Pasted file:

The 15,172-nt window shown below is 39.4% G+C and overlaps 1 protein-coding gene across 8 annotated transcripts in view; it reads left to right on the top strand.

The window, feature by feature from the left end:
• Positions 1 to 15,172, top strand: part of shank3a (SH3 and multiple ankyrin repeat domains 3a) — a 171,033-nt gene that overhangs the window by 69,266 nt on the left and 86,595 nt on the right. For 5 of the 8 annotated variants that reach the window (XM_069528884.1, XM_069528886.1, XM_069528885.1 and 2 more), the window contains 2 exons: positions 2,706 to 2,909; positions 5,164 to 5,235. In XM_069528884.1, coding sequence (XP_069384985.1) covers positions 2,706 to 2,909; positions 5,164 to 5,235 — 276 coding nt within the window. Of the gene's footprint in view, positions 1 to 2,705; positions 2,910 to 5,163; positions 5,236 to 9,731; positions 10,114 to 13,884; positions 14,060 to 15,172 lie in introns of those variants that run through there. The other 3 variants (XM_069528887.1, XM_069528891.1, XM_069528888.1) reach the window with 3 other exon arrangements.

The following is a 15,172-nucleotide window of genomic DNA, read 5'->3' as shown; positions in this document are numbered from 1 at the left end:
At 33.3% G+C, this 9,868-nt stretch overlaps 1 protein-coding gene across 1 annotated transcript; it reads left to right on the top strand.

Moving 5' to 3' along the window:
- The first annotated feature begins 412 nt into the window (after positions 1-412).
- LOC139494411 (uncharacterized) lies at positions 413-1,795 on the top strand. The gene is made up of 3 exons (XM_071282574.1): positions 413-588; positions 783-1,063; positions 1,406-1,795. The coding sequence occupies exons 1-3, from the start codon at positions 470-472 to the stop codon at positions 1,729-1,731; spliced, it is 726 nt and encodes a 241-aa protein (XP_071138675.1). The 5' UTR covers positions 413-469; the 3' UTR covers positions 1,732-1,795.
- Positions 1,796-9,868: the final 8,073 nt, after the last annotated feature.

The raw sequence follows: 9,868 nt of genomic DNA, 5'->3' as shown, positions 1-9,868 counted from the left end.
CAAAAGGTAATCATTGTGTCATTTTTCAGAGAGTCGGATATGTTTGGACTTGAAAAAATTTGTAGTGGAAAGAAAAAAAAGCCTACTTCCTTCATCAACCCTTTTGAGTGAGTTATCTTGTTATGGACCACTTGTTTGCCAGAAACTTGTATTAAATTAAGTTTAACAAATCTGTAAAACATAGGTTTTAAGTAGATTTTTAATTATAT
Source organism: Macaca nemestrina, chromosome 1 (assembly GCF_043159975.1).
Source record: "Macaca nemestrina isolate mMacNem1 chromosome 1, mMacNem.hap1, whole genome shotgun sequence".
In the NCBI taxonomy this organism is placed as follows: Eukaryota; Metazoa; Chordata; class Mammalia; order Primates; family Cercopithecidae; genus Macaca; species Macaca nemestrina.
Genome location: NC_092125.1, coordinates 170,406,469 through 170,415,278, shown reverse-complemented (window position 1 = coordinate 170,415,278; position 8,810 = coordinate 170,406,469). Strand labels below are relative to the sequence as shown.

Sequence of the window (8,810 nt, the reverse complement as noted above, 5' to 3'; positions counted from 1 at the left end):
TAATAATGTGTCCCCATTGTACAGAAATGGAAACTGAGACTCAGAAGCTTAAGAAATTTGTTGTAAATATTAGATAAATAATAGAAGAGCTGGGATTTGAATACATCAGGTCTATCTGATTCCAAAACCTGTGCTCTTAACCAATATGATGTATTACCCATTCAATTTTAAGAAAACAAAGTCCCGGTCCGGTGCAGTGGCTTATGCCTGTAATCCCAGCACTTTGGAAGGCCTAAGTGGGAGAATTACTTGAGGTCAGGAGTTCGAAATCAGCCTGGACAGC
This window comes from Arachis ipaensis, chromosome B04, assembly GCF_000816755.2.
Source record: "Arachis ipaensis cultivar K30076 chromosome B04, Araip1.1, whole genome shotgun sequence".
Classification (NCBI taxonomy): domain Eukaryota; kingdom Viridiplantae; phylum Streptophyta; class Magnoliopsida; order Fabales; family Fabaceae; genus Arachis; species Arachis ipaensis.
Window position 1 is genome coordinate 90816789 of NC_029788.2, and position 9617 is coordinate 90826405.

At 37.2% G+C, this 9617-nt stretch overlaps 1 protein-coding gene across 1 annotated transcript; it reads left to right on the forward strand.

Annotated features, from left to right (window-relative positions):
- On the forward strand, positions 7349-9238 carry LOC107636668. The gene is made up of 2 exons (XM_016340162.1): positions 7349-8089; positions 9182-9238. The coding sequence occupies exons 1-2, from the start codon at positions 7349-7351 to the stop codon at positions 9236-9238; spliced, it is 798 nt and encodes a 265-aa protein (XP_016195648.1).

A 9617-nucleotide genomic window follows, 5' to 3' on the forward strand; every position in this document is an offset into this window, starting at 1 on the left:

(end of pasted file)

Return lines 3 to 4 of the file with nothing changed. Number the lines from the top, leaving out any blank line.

• Positions 1 to 15,172, top strand: part of shank3a (SH3 and multiple ankyrin repeat domains 3a) — a 171,033-nt gene that overhangs the window by 69,266 nt on the left and 86,595 nt on the right. For 5 of the 8 annotated variants that reach the window (XM_069528884.1, XM_069528886.1, XM_069528885.1 and 2 more), the window contains 2 exons: positions 2,706 to 2,909; positions 5,164 to 5,235. In XM_069528884.1, coding sequence (XP_069384985.1) covers positions 2,706 to 2,909; positions 5,164 to 5,235 — 276 coding nt within the window. Of the gene's footprint in view, positions 1 to 2,705; positions 2,910 to 5,163; positions 5,236 to 9,731; positions 10,114 to 13,884; positions 14,060 to 15,172 lie in introns of those variants that run through there. The other 3 variants (XM_069528887.1, XM_069528891.1, XM_069528888.1) reach the window with 3 other exon arrangements.

The following is a 15,172-nucleotide window of genomic DNA, read 5'->3' as shown; positions in this document are numbered from 1 at the left end: